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A Healthy Society under the Grace of Ethics (Part 5)


Mental origin

Basically, the mental reaction of various individuals and nations to defeats and failures is different. Some tend to seclusion and subjectivism, and disturb the course of their social thoughts in general, but some others, the number of which is less than the first group, become more rigorous and harsh, and return from superficial challenge to the rooted and underlying challenges.

Monasticism is actually the same reaction of defeated individuals and nations of the first group.

Now that we know the historical and mental origin of monasticism, and it is made clear that monasticism is against man’s healthy nature, the following tradition can explain the attitude of Islam towards it:

Osman Ebne Mazoun inclined to monasticism as a result of a mental defeat (losing his beloved child) and resorted to worship to relieve his grief. When the Prophet (S.A) was informed, he forbade him and said:

The Great God has not assigned monasticism for us.

Then he added to it a fundamental phrase:

Surely, the monasticism of my nation is struggle in the way of God. (16)

In other words, if monasticism means neglecting the pleasures and comforts of life, it should be applied for serving preservation of Islamic principles and magnificence of the society, like warfare.

And it is narrated from Imam Kadhim (A.S) that someone asked him:

Is it permitted for a Moslem to select journey and vagabondage, or monasticism, and not going out of house? He said: no. (17)

Wandering in this tradition may refer to a sort of monasticism in the form of tourism without luggage and provision with the purpose of separation from cities and societies and or escaping house and family.

Anyhow, it is deduced from above tradition that monasticism and social seclusion, either in the form of sitting at home, closing the door and leaving the world, or in the form of wandering without any means and escaping home, life and society, is condemned in Islam because it is in contradiction with the spirit of Islamic instructions.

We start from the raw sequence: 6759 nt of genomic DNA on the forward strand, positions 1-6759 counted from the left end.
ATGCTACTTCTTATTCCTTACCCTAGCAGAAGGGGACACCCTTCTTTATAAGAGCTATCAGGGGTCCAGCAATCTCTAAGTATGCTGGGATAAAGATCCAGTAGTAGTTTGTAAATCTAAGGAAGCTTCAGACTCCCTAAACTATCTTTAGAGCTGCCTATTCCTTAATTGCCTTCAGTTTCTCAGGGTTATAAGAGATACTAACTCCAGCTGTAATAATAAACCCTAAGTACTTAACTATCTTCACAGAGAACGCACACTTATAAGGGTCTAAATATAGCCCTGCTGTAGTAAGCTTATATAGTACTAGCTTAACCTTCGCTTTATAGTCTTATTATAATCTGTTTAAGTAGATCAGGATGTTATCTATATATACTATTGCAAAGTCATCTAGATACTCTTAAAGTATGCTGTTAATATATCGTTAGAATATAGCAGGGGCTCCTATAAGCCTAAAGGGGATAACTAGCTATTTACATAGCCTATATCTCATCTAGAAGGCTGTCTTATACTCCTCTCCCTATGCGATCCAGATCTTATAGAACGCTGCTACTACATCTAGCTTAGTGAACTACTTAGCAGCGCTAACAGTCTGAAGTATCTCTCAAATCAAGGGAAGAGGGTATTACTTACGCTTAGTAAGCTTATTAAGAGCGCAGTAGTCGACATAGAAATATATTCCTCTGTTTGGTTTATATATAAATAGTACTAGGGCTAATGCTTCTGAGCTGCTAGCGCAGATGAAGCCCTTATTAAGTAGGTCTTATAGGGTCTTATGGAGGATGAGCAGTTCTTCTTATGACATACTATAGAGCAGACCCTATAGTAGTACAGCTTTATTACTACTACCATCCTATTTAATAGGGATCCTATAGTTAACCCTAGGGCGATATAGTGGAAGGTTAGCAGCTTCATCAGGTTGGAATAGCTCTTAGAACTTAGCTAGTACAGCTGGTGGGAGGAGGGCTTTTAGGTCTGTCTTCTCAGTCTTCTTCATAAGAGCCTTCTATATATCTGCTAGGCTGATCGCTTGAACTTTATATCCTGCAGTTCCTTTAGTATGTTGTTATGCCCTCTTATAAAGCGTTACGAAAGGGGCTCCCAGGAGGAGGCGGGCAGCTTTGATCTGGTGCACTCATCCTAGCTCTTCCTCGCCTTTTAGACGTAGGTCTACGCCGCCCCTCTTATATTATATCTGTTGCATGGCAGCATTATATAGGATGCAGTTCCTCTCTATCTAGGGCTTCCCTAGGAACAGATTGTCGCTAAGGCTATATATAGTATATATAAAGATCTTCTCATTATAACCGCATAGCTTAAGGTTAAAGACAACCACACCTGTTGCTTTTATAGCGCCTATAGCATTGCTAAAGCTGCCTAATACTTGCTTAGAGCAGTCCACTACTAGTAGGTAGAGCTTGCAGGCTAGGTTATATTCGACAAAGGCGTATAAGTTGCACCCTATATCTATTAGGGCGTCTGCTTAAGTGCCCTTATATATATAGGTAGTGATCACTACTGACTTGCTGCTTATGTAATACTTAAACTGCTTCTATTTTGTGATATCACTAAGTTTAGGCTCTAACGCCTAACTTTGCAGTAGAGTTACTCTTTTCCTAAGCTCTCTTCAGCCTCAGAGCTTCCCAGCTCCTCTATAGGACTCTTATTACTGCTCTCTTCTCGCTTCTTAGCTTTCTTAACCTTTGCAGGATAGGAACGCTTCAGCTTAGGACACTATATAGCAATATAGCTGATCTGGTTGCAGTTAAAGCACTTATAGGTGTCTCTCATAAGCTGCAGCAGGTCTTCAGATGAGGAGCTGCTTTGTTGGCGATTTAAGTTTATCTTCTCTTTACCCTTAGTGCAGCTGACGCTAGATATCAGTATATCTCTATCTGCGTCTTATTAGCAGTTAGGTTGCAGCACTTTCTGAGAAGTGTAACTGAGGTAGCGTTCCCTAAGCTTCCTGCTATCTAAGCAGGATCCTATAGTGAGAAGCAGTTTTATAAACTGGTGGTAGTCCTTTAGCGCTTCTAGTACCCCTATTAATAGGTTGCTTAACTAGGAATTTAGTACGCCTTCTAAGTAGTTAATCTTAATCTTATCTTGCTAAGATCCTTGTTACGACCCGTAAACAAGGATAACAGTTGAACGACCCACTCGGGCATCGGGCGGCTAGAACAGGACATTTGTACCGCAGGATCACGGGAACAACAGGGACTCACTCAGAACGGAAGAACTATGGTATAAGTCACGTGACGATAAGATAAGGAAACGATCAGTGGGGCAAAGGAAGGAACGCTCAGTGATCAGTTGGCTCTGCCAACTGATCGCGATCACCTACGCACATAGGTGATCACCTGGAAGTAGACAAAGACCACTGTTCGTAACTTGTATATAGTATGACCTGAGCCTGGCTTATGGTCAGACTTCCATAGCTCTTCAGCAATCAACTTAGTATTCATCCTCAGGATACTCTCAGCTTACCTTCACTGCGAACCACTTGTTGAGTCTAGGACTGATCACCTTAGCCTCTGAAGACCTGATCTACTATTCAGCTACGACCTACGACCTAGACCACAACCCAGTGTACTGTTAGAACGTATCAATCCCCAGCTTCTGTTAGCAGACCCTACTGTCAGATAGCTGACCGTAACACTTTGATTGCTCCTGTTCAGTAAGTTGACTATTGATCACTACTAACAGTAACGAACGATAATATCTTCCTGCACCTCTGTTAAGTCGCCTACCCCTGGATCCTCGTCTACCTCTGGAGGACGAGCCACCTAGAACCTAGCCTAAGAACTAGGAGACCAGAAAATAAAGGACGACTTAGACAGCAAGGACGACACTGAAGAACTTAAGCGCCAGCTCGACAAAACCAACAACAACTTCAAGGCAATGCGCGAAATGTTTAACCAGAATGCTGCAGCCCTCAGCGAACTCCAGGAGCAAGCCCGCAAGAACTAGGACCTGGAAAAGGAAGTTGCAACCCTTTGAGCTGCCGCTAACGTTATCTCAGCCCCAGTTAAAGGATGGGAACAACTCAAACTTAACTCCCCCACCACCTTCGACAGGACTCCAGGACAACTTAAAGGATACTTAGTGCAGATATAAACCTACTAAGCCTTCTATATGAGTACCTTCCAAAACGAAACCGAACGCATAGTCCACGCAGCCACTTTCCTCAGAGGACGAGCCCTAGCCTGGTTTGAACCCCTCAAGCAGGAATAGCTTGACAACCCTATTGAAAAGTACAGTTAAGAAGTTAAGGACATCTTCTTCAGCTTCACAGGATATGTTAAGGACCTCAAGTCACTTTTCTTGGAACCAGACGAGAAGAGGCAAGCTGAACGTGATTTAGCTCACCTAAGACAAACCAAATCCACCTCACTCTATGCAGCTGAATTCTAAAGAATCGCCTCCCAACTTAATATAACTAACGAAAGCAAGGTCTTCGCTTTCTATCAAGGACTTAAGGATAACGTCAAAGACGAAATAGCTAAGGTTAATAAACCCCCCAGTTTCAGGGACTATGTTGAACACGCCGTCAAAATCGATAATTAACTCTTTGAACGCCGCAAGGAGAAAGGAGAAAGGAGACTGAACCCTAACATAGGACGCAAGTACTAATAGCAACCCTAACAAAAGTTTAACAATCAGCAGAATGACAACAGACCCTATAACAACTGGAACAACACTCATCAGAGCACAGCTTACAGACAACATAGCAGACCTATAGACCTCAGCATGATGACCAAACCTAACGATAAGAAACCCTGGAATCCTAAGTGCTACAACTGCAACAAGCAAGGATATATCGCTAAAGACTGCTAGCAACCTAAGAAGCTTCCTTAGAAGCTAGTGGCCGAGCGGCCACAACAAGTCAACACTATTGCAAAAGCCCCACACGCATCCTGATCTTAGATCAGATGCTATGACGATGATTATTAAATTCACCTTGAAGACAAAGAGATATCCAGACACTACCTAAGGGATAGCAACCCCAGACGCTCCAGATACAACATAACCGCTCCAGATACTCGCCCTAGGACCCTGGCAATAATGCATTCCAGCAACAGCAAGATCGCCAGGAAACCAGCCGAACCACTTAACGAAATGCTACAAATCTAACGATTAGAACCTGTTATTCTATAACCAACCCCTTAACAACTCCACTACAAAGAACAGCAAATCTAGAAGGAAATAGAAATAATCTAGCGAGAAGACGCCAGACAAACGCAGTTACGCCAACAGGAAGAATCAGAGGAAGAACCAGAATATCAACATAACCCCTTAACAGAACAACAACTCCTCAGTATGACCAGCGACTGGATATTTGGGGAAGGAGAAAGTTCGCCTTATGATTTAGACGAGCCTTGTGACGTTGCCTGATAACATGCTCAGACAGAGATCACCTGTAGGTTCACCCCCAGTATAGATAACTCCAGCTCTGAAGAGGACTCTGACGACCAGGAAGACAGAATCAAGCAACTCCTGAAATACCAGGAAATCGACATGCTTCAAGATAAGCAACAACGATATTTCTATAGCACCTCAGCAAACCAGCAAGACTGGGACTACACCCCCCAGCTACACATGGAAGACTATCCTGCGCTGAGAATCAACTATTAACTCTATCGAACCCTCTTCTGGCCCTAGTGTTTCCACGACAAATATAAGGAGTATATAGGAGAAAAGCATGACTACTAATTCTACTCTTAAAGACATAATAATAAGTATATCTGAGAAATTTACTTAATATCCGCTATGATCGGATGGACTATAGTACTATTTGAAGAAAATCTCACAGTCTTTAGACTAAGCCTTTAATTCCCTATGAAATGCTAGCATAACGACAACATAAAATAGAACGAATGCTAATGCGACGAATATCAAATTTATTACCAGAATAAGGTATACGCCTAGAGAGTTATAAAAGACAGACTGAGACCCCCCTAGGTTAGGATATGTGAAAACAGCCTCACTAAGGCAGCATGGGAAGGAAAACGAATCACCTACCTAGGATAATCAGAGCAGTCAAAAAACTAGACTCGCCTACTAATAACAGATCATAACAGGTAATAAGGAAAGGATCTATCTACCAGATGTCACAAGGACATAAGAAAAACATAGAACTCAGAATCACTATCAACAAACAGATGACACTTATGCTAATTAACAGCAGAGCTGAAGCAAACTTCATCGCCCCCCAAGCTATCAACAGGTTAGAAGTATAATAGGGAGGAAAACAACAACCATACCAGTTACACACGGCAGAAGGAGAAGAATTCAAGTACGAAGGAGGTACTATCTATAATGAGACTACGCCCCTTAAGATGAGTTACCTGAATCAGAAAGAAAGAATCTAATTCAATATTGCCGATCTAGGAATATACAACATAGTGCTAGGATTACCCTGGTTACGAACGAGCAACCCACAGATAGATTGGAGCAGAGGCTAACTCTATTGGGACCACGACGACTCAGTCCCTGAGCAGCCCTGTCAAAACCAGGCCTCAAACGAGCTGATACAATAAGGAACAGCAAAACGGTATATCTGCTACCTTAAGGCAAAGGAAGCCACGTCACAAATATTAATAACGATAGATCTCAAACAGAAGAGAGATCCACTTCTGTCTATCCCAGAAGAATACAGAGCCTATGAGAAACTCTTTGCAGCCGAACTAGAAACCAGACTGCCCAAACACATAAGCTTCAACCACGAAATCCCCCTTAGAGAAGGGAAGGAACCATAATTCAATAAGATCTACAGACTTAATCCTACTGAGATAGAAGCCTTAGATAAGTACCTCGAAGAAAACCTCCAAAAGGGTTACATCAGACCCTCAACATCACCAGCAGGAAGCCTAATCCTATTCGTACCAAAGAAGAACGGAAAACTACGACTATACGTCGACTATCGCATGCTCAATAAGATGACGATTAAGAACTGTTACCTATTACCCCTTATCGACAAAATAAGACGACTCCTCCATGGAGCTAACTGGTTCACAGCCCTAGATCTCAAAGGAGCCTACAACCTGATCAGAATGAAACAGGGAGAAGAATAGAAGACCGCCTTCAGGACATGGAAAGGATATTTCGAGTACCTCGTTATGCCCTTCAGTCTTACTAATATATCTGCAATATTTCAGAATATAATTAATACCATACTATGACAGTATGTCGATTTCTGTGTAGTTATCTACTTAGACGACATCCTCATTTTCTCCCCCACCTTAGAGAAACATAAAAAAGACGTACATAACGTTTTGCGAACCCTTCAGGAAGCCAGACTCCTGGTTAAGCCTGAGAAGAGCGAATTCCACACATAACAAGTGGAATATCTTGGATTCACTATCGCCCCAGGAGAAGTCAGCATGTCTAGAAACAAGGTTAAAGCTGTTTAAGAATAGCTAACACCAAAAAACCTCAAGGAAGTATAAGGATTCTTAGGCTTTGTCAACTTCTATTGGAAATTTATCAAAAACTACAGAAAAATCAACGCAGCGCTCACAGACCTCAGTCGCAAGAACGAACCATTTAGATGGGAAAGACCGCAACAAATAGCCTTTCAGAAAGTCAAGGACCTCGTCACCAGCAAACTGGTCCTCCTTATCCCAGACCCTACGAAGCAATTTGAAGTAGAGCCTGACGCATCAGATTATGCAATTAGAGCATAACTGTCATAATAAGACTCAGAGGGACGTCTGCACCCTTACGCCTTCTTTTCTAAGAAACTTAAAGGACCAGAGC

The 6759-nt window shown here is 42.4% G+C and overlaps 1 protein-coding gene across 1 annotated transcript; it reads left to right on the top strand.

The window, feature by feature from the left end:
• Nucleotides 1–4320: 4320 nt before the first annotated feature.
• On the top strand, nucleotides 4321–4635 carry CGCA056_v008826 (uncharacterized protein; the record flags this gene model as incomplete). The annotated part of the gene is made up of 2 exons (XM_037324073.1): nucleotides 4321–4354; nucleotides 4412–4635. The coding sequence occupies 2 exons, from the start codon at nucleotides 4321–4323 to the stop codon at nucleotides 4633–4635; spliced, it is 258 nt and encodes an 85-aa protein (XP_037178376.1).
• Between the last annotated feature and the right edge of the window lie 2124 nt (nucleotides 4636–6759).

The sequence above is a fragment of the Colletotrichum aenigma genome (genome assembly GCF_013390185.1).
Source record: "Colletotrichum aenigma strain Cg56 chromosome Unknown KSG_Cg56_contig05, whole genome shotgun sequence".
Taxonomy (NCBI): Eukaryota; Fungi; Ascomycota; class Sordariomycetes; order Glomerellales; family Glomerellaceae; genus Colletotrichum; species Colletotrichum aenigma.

Moreover, Holy Qur’an has called monasticism, which is common among Christians, a condemned innovation:

And monasticism they invented - We did not prescribe it for them, only seeking the good pleasure of God; but they observed it not as it should be observed. (18)

The total of these evidences explains the attitude of Islam towards monasticism. And one point remains here unsolved, that is: Has monasticism existed in the other religions?

According to the Islamic documents there has been a sort of monasticism in Christianity, but very different with the present monasticism and program of monks. Because the appearance of above phrase indicates that God has prescribed a sort of monasticism for them, with the purpose of seeking God’s pleasure, but they did not observe its limits, and invented another one instead of it that Qur’an has called it an innovation.

Now, we shall see what this legitimate monasticism meant.

Certainly, in the original Christianity, as per historical and religious documents (even the gospels) there have not been giving up marriage absolutely, social seclusion and separation from society, and habit in the convents and cloisters, which are among the today’s monasticism ceremonies.

As per definite documents, a number of apostles and Disciples of Christ married and associated with people.

Therefore, the legitimate monasticism may signify the same lexical meaning and fear of God mingled with a sort of asceticism, and being heedless to worldly splendor, and simplicity while living within the society, as Christ A.S. and his disciples were.